Legislature. At a three-day strategic planning conference in May 1997, it was decided that a political movement should be established capable of unifying people around shared values across racial, historical, ideological and social dividing lines. The New Movement Process (NMP) was subsequently established. Bantu Holomisa and Roelf Meyer (who had met with Meyer still representing the National Party to discuss the process for a new movement) again met at Loftus Versveld, in mid-1997, to discuss working together and agreed in principle to explore the possibility of formal cooperation. A Joint Committee (JC) between the NCF and the NMP was formed to look into matters of common interest. The JC amalgamated its two (NCF and NMP) technical support teams into a Technical Committee (TC) to act as its executive body to implement the brief of the JC. This was to “look into matters of common interest between the two sides… consider… the establishment of a new party at an appropriate time… (and) in regard to the latter question… (investigate) matters of strategy, time scales, policy and funding”. The TC was jointly chaired by Kobus du Plessis (NMP) and Joel Mafenya (NCF) and its first meeting took place at the Carlton Hotel on 22 June 1997. After a joint strategic session at the Vaal Dam in July 1997 it was agreed that a new political party should be formed. The United Democratic Movement was launched at the World Trade Centre, in Kempton Park, on 27 September 1997.[1] Bantu Holomisa was elected the party's first president at its first national congress in June 1998. Establishment and decline[edit] As one of several newcomer parties, UDM was among the most successful in the 1999 general election; the party garnered 3,4% and earned seats in 6 of the 9 provincial legislatures. It also became the official opposition in the Northern Province and its stronghold, the Eastern Cape. In the 2000 municipal elections, the UDM won control of the King Sabata Dalindyebo Local Municipality. The party lost the council during the floor crossing period, however, and this would begin a time of decline; In the 2004 general election, 9 members were elected to the National Assembly, 5 fewer than were elected in the 1999 election. The UDM lost its position as the official opposition in the Eastern Cape after two of its members in the Eastern Cape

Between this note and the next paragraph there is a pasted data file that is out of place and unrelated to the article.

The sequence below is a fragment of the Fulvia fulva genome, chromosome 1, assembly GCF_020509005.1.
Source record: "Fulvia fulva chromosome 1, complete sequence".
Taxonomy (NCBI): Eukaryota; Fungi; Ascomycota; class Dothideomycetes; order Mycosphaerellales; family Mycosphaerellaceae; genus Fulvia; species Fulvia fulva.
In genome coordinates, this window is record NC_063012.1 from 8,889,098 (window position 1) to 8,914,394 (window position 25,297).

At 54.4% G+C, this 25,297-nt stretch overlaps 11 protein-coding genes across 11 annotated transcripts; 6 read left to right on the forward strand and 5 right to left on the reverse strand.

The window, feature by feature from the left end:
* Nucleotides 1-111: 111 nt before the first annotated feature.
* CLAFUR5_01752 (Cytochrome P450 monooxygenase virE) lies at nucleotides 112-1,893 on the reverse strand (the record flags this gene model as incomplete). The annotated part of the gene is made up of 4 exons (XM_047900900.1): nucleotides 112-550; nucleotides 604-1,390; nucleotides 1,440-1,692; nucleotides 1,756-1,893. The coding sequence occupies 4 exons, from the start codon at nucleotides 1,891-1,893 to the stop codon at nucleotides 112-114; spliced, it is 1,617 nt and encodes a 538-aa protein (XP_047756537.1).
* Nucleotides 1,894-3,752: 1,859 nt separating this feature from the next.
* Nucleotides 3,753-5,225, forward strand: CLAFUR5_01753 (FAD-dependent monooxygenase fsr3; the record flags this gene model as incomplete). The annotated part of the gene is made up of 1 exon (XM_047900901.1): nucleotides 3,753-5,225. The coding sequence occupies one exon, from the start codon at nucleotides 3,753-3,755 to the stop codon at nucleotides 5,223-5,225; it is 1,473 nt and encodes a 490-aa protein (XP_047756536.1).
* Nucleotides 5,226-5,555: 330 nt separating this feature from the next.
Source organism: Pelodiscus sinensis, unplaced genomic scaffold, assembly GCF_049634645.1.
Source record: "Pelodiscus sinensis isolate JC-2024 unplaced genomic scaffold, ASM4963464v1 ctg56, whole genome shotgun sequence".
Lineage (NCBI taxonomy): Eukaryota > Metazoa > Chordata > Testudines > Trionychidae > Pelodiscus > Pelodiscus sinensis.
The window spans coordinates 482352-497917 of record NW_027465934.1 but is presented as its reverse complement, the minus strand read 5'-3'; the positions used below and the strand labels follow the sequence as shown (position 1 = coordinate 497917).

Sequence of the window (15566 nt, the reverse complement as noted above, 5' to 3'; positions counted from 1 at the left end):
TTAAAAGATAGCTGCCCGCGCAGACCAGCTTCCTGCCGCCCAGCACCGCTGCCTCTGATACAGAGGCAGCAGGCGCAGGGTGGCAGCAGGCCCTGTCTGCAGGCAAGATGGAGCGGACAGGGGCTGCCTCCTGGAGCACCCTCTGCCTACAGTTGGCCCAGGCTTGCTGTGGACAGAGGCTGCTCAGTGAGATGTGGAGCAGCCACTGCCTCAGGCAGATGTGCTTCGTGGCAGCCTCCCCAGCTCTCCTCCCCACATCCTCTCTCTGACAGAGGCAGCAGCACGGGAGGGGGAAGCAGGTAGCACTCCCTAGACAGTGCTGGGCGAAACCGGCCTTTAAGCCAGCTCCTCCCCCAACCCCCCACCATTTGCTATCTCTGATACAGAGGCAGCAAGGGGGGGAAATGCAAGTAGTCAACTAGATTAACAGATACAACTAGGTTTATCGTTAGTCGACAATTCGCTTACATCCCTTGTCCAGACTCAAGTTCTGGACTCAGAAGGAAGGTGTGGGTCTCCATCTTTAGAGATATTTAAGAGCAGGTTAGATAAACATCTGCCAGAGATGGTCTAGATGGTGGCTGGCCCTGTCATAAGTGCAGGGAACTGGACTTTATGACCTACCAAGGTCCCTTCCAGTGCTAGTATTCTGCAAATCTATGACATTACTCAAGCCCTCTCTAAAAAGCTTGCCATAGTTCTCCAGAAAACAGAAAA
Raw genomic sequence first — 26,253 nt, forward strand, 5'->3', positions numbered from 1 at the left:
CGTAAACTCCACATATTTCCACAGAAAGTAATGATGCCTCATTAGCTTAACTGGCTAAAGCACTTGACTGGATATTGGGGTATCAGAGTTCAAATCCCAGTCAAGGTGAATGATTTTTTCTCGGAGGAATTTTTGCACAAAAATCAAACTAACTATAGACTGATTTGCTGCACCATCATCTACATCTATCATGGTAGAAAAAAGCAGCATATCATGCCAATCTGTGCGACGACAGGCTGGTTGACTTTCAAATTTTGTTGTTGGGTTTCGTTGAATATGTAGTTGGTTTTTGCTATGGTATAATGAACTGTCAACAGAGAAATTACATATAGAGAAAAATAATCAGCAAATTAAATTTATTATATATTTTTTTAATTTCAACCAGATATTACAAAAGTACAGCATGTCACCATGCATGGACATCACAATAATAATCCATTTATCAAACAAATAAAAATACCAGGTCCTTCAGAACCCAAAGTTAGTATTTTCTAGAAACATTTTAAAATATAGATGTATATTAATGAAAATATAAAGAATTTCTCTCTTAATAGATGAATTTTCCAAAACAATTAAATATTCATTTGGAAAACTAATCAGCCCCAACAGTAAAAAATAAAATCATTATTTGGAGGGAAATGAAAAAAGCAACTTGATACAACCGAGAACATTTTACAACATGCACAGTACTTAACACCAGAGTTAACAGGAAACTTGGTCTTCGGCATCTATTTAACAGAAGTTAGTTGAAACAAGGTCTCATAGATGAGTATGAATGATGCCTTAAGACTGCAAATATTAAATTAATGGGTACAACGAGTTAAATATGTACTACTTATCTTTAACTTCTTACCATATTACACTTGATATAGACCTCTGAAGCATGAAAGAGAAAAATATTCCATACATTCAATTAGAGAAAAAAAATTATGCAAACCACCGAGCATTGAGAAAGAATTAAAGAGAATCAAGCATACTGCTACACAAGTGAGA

Eastern Cape
Legislature had defected to the splinter United Independent Front
United Independent Front
in 2005. On October 8, 2008, the UDM announced its kickoff of the 2009 general election campaign. It also welcomed over 300 former members of the ANC who had left their former party following the deposition of former president Thabo Mbeki